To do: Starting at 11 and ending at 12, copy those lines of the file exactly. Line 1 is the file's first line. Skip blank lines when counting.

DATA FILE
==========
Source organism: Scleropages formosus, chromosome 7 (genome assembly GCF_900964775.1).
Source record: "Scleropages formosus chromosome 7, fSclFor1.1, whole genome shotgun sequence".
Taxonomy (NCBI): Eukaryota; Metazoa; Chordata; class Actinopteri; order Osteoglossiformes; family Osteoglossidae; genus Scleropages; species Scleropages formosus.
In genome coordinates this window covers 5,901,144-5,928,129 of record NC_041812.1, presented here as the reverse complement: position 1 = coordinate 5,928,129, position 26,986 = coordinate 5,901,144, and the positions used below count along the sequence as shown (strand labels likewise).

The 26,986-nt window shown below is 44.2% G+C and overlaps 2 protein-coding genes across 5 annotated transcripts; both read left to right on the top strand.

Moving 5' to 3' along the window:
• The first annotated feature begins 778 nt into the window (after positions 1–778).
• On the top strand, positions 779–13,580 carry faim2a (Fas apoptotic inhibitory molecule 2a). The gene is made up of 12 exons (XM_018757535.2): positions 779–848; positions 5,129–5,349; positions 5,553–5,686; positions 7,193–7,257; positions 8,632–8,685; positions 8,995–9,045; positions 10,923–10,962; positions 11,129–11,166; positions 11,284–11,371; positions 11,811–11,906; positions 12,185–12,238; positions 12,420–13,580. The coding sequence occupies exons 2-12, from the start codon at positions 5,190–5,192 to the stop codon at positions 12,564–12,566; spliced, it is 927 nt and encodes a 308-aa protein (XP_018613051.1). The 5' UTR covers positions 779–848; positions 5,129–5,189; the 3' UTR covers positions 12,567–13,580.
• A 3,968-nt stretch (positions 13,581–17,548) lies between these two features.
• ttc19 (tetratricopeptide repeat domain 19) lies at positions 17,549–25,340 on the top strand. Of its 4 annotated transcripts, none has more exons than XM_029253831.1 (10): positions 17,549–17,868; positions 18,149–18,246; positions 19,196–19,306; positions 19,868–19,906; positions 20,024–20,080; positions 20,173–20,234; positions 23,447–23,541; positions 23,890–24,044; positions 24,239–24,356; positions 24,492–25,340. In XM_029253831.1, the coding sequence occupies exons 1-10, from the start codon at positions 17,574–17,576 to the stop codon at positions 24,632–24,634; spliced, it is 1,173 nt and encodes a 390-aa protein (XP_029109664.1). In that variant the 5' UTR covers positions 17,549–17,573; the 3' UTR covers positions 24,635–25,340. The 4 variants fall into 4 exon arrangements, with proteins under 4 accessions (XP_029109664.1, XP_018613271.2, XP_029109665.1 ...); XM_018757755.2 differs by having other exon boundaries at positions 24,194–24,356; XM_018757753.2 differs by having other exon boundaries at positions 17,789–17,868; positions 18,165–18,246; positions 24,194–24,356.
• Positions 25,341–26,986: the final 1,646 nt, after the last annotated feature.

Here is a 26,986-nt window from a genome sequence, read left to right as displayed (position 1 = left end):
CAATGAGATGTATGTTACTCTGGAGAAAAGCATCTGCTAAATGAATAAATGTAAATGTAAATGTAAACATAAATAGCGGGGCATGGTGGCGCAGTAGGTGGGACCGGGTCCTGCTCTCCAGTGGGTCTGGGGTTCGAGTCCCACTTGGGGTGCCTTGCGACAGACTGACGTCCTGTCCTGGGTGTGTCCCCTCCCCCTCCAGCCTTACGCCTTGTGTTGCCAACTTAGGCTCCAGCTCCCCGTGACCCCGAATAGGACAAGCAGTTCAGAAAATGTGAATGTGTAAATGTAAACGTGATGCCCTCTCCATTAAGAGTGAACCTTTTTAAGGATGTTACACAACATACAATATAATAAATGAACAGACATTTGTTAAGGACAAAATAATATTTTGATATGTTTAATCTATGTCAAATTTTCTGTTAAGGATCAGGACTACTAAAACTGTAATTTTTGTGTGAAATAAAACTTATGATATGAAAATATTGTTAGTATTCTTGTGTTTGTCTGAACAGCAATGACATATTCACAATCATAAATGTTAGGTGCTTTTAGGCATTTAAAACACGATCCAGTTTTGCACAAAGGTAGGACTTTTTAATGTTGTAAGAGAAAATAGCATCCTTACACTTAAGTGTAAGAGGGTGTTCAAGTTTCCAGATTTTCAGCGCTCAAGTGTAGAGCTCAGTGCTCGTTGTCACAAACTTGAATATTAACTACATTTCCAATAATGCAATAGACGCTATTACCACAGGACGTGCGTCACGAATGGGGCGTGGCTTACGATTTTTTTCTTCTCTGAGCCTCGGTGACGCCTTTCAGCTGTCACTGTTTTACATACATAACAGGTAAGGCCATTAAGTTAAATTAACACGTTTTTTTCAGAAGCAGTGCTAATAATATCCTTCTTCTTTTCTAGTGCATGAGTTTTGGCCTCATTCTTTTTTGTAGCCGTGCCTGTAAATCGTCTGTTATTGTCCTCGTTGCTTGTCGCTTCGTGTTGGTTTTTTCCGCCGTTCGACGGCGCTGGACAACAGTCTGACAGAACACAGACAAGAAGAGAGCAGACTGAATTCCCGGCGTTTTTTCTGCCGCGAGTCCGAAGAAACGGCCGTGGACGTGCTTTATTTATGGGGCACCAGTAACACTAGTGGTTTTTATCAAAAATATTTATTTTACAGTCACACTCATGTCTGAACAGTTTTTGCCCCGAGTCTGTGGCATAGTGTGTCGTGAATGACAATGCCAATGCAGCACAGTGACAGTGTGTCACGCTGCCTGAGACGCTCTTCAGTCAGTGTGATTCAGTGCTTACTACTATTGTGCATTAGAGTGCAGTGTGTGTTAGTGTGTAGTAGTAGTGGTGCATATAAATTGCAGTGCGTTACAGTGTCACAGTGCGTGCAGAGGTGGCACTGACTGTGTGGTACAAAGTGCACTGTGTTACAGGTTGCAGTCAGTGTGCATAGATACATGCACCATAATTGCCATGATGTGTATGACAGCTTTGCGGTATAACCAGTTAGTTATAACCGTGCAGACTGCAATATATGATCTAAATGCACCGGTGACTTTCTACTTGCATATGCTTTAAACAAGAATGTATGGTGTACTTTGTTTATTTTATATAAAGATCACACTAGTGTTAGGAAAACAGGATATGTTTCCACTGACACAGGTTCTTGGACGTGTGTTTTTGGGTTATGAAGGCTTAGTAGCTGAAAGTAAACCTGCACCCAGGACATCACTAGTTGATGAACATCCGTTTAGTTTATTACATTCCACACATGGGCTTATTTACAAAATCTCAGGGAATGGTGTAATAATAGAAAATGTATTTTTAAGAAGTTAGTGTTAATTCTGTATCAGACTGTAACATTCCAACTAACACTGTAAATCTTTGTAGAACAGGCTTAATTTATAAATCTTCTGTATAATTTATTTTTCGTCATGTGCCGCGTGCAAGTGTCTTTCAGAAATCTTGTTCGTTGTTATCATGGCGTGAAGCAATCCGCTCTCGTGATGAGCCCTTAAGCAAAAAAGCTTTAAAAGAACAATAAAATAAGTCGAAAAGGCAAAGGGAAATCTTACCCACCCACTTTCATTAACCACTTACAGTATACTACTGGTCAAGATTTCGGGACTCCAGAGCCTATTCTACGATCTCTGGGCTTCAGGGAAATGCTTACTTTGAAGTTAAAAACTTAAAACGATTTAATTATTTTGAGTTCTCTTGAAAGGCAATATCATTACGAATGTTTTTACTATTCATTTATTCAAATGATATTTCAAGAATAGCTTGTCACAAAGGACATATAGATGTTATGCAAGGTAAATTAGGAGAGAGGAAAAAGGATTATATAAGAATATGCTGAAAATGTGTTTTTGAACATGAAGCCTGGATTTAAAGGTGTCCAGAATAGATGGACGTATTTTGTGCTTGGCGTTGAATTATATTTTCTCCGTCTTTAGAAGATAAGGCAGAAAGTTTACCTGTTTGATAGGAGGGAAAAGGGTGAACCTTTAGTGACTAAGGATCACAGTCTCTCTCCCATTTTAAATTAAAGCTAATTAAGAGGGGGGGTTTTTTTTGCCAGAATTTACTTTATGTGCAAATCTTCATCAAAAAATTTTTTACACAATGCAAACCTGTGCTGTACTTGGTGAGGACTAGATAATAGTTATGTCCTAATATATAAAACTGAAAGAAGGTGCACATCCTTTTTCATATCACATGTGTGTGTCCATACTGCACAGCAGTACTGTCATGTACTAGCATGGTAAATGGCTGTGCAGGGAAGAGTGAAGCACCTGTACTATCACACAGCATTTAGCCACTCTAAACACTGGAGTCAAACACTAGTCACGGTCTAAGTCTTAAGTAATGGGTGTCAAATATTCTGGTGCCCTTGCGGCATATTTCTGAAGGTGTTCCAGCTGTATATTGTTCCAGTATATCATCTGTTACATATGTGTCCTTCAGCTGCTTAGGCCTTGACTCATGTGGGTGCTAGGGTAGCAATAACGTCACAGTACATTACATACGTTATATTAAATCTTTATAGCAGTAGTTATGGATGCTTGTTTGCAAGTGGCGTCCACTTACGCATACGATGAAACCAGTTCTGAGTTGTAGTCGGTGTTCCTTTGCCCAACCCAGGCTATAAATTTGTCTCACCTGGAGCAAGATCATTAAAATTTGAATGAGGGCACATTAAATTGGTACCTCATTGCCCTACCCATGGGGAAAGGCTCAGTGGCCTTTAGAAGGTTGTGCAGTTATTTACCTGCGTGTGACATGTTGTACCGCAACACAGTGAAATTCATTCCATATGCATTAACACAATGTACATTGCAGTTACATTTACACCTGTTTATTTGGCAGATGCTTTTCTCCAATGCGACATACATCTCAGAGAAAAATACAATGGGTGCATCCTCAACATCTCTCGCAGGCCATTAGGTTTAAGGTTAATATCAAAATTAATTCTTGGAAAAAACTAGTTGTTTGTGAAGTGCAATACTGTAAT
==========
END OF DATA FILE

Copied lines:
• Positions 25,341–26,986: the final 1,646 nt, after the last annotated feature.

Here is a 26,986-nt window from a genome sequence, read left to right as displayed (position 1 = left end):